This blog is developed from NIG Risk Assist with a purpose to inform you of the risks and the importance of setting up a driving for work policy. Use this blog to educate senior members of staff and review your risk management and health & safety policies in your business.


Any vehicles utilised for business trips but which do not belong to the company are referred to as “grey fleet.” This might apply to a car that was bought through an employee ownership programme, rented privately, or privately owned by an employee.

These vehicles are deemed to be a part of the “grey fleet” and as such are the employer’s responsibility when they are used for work purposes, frequently in exchange for a monetary allowance or fuel expense.

Grey Fleet Management

The grey fleet includes everyone who uses their own vehicles for work-related purposes, even if they are only infrequently utilised for work-related purposes, like getting the office sandwiches. Therefore, employers must ensure that every employee who drives for the firm complies with corporate standards and is protected by the company’s driving for work policy.

Many employers provide workers the choice to forgo using a company-provided vehicle in favour of a monetary allowance or fuel expenditures. These personnel may essentially be operating outside of the established insurance and servicing policies when they use their own vehicles for company purposes, which can represent a larger risk. From a risk standpoint, an organisation confronts exactly the same difficulties as if the person was driving a work supplied vehicle.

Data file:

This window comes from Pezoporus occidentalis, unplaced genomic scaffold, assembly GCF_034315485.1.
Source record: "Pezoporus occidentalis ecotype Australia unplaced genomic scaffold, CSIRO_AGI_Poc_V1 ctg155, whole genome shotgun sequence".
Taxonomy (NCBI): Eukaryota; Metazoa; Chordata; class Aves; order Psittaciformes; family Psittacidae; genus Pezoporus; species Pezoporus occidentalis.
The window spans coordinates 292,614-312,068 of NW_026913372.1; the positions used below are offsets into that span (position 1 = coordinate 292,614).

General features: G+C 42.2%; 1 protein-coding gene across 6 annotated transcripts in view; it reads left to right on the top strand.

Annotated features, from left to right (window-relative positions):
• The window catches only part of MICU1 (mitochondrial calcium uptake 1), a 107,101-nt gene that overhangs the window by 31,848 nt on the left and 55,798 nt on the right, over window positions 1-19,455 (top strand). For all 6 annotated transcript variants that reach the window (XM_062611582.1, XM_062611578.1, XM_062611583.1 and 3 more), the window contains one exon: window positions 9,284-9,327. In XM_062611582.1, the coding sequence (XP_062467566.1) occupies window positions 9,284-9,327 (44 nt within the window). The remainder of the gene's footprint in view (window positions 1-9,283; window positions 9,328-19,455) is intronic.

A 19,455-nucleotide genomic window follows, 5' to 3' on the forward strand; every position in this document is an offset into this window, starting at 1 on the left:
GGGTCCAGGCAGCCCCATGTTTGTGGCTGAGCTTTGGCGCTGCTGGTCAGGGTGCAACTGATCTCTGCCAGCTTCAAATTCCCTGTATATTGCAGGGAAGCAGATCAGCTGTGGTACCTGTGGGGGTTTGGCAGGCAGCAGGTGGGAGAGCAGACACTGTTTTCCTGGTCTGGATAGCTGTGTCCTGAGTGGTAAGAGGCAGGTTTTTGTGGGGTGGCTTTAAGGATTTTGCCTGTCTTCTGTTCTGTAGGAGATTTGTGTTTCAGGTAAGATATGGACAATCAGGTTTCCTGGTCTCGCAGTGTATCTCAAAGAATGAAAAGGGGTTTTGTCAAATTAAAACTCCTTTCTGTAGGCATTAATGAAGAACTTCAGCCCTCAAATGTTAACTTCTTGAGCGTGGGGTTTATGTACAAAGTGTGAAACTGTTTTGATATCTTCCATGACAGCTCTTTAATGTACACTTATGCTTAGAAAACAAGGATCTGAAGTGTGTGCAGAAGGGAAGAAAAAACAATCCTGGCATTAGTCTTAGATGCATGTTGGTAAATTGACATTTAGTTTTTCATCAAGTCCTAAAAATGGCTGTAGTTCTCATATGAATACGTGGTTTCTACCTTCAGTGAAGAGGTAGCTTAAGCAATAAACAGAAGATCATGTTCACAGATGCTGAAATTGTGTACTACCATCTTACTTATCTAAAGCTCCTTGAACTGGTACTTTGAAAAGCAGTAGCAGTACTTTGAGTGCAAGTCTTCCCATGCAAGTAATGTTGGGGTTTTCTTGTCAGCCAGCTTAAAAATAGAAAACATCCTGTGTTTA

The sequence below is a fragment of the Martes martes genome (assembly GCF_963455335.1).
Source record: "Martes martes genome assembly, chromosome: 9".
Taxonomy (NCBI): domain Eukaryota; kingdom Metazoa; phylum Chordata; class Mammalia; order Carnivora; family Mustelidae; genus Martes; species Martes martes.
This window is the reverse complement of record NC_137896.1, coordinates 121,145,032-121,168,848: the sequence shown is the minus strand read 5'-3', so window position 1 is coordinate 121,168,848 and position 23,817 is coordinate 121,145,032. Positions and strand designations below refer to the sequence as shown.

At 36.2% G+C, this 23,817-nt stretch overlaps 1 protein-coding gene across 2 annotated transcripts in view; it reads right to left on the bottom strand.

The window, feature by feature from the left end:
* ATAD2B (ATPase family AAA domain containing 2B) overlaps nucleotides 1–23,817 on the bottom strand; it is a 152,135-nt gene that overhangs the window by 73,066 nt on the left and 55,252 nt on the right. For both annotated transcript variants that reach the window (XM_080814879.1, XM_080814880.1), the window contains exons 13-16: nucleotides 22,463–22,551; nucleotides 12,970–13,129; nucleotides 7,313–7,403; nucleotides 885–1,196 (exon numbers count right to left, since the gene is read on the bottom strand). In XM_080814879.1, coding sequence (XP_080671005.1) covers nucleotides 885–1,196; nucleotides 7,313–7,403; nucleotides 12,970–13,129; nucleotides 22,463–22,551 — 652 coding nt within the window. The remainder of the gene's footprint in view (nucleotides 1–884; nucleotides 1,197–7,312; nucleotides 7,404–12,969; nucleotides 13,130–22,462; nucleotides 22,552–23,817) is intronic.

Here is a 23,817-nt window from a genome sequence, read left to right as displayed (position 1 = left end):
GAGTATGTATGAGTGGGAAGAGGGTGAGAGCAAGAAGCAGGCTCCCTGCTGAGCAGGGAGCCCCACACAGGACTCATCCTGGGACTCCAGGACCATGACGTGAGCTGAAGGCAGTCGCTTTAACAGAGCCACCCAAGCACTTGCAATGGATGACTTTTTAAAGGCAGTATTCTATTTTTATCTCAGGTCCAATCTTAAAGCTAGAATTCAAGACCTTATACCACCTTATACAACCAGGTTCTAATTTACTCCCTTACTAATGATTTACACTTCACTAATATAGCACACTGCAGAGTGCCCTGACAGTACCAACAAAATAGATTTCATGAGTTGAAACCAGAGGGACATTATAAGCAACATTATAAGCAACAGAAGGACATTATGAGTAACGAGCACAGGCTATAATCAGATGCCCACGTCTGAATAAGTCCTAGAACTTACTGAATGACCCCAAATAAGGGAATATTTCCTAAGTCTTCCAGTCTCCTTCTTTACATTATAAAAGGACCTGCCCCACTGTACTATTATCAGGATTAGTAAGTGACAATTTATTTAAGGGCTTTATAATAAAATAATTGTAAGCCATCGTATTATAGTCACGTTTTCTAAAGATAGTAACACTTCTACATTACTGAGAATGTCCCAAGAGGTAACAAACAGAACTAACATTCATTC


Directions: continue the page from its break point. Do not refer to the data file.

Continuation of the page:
When these drivers use their own vehicles for work-related purposes, they nonetheless pose a significant danger to the business even if they may not be covered by the company’s established insurance and maintenance policies. The employer is responsible for making sure the employee has a current driver’s licence, the proper insurance for business use, and a current MOT certificate for their car (if appropriate).

You should have a system in place that logs this data and can then be used to notify the line managers and specific drivers when each of these things is up for renewal.

The risks

Fleet managers have a challenging set of challenges to oversee the safety of their fleet because grey fleet cars are not company-owned. For starters, employees who drive their own cars may not be protected for business trips by the established insurance and maintenance coverage.

In terms of mileage, accident management, and routine vehicle maintenance, grey fleet drivers can be challenging to control.

You must also take into account if the car is appropriate for use at work. This could include the vehicle’s age and condition, as well as whether or not it has ABS, ESP, air conditioning, and whether or not it is appropriate for the company’s travel needs.

Therefore, it is crucial that businesses make sure they have the right checks in place to fulfil their legal obligations.

Three crucial steps for controlling travel for grey fleet.

1. Set the policy

Create a driving for work policy that specifies when you may use your personal vehicle.

The policy should include statements about the car, the driver, and the trip in accordance with health and safety laws and the HSE’s Driving at Work guidance.

2. Use the policy to tackle key issues

The driving for work policy should address pertinent matters relating to fiscal and environmental obligations, as well as health and safety.

3. Implement and review the policy

The policy needs to be implemented, managed and reviewed.


Talbot Jones Ltd is a family-run Chartered Insurance Broker specialising in Third Sector and Professional risksGet in touch for free insurance advice, review or quotation.

Talbot Jones Ltd incorporates March Insurance Services, a Chartered Insurance Broker specialising in Agricultural and Hospitality Risks.